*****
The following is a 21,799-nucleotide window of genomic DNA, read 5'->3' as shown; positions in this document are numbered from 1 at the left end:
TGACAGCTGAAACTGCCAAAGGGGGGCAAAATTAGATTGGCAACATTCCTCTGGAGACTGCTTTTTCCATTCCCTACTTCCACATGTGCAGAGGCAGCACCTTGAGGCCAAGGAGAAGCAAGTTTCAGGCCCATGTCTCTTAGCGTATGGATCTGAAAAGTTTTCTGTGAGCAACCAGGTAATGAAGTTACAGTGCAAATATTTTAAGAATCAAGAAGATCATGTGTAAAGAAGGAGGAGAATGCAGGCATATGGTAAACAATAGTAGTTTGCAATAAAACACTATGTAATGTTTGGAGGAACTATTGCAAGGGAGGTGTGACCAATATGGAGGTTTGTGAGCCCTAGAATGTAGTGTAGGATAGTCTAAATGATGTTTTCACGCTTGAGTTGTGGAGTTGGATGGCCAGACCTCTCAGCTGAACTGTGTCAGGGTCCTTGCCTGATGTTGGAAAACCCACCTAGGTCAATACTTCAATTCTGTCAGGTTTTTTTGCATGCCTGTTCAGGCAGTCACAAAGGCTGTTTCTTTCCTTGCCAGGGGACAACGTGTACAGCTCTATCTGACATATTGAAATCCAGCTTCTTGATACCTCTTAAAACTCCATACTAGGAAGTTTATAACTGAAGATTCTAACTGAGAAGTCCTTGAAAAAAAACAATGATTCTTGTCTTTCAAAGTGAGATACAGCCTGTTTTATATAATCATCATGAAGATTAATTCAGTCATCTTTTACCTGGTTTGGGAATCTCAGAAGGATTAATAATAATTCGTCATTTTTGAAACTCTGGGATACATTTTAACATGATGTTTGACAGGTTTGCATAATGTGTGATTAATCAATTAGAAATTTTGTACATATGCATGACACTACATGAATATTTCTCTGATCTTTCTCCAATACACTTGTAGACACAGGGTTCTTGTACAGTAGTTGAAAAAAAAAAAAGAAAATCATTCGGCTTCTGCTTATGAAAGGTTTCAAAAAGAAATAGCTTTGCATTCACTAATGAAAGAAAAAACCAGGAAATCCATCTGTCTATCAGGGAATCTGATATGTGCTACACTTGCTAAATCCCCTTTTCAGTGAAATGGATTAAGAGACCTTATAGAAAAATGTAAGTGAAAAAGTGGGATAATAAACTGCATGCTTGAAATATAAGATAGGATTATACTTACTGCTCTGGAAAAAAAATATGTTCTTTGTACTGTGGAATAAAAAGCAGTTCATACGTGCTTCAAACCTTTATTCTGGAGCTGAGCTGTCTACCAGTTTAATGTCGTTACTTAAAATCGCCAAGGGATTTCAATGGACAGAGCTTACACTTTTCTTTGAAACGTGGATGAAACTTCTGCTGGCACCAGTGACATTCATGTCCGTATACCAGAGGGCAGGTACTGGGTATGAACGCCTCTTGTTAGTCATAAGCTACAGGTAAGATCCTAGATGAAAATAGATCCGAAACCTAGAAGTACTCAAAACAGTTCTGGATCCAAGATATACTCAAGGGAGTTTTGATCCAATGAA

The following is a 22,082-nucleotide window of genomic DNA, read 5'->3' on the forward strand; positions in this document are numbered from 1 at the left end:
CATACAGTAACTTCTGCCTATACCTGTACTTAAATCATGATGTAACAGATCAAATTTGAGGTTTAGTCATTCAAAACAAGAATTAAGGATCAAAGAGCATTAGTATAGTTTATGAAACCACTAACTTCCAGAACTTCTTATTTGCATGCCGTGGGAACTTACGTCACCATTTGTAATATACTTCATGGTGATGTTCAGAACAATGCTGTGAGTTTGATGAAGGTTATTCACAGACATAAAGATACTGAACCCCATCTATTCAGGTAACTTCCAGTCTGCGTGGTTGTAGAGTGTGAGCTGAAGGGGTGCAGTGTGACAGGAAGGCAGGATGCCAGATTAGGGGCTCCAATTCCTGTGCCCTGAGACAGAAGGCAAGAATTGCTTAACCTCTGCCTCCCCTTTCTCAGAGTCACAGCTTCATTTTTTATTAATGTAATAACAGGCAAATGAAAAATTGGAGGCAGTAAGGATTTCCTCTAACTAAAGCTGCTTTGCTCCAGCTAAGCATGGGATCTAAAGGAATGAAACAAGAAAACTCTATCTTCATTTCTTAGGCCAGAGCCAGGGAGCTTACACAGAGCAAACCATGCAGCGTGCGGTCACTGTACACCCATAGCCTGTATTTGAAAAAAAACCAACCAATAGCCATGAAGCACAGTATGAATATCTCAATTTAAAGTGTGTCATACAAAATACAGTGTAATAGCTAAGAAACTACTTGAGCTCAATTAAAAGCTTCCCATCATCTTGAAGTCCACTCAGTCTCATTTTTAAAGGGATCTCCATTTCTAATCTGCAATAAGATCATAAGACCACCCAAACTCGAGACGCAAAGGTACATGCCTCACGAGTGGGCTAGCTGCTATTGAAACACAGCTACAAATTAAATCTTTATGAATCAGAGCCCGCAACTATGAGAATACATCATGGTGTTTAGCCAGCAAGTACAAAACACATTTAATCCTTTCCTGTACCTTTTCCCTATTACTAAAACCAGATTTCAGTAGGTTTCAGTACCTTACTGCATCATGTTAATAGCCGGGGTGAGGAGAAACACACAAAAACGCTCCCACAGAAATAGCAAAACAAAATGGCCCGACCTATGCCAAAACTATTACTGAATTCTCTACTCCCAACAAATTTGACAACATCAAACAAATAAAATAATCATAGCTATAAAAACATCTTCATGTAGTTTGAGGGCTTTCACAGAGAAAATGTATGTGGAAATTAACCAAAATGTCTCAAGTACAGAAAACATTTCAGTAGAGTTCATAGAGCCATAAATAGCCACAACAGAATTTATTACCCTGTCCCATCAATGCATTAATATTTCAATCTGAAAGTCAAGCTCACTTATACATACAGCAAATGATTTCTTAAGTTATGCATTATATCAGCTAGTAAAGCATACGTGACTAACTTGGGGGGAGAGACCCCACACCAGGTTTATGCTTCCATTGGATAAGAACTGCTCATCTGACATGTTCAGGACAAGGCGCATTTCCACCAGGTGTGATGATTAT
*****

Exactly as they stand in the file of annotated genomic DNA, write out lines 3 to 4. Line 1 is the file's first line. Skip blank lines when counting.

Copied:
The following is a 22,082-nucleotide window of genomic DNA, read 5'->3' on the forward strand; positions in this document are numbered from 1 at the left end:
CATACAGTAACTTCTGCCTATACCTGTACTTAAATCATGATGTAACAGATCAAATTTGAGGTTTAGTCATTCAAAACAAGAATTAAGGATCAAAGAGCATTAGTATAGTTTATGAAACCACTAACTTCCAGAACTTCTTATTTGCATGCCGTGGGAACTTACGTCACCATTTGTAATATACTTCATGGTGATGTTCAGAACAATGCTGTGAGTTTGATGAAGGTTATTCACAGACATAAAGATACTGAACCCCATCTATTCAGGTAACTTCCAGTCTGCGTGGTTGTAGAGTGTGAGCTGAAGGGGTGCAGTGTGACAGGAAGGCAGGATGCCAGATTAGGGGCTCCAATTCCTGTGCCCTGAGACAGAAGGCAAGAATTGCTTAACCTCTGCCTCCCCTTTCTCAGAGTCACAGCTTCATTTTTTATTAATGTAATAACAGGCAAATGAAAAATTGGAGGCAGTAAGGATTTCCTCTAACTAAAGCTGCTTTGCTCCAGCTAAGCATGGGATCTAAAGGAATGAAACAAGAAAACTCTATCTTCATTTCTTAGGCCAGAGCCAGGGAGCTTACACAGAGCAAACCATGCAGCGTGCGGTCACTGTACACCCATAGCCTGTATTTGAAAAAAAACCAACCAATAGCCATGAAGCACAGTATGAATATCTCAATTTAAAGTGTGTCATACAAAATACAGTGTAATAGCTAAGAAACTACTTGAGCTCAATTAAAAGCTTCCCATCATCTTGAAGTCCACTCAGTCTCATTTTTAAAGGGATCTCCATTTCTAATCTGCAATAAGATCATAAGACCACCCAAACTCGAGACGCAAAGGTACATGCCTCACGAGTGGGCTAGCTGCTATTGAAACACAGCTACAAATTAAATCTTTATGAATCAGAGCCCGCAACTATGAGAATACATCATGGTGTTTAGCCAGCAAGTACAAAACACATTTAATCCTTTCCTGTACCTTTTCCCTATTACTAAAACCAGATTTCAGTAGGTTTCAGTACCTTACTGCATCATGTTAATAGCCGGGGTGAGGAGAAACACACAAAAACGCTCCCACAGAAATAGCAAAACAAAATGGCCCGACCTATGCCAAAACTATTACTGAATTCTCTACTCCCAACAAATTTGACAACATCAAACAAATAAAATAATCATAGCTATAAAAACATCTTCATGTAGTTTGAGGGCTTTCACAGAGAAAATGTATGTGGAAATTAACCAAAATGTCTCAAGTACAGAAAACATTTCAGTAGAGTTCATAGAGCCATAAATAGCCACAACAGAATTTATTACCCTGTCCCATCAATGCATTAATATTTCAATCTGAAAGTCAAGCTCACTTATACATACAGCAAATGATTTCTTAAGTTATGCATTATATCAGCTAGTAAAGCATACGTGACTAACTTGGGGGGAGAGACCCCACACCAGGTTTATGCTTCCATTGGATAAGAACTGCTCATCTGACATGTTCAGGACAAGGCGCATTTCCACCAGGTGTGATGATTAT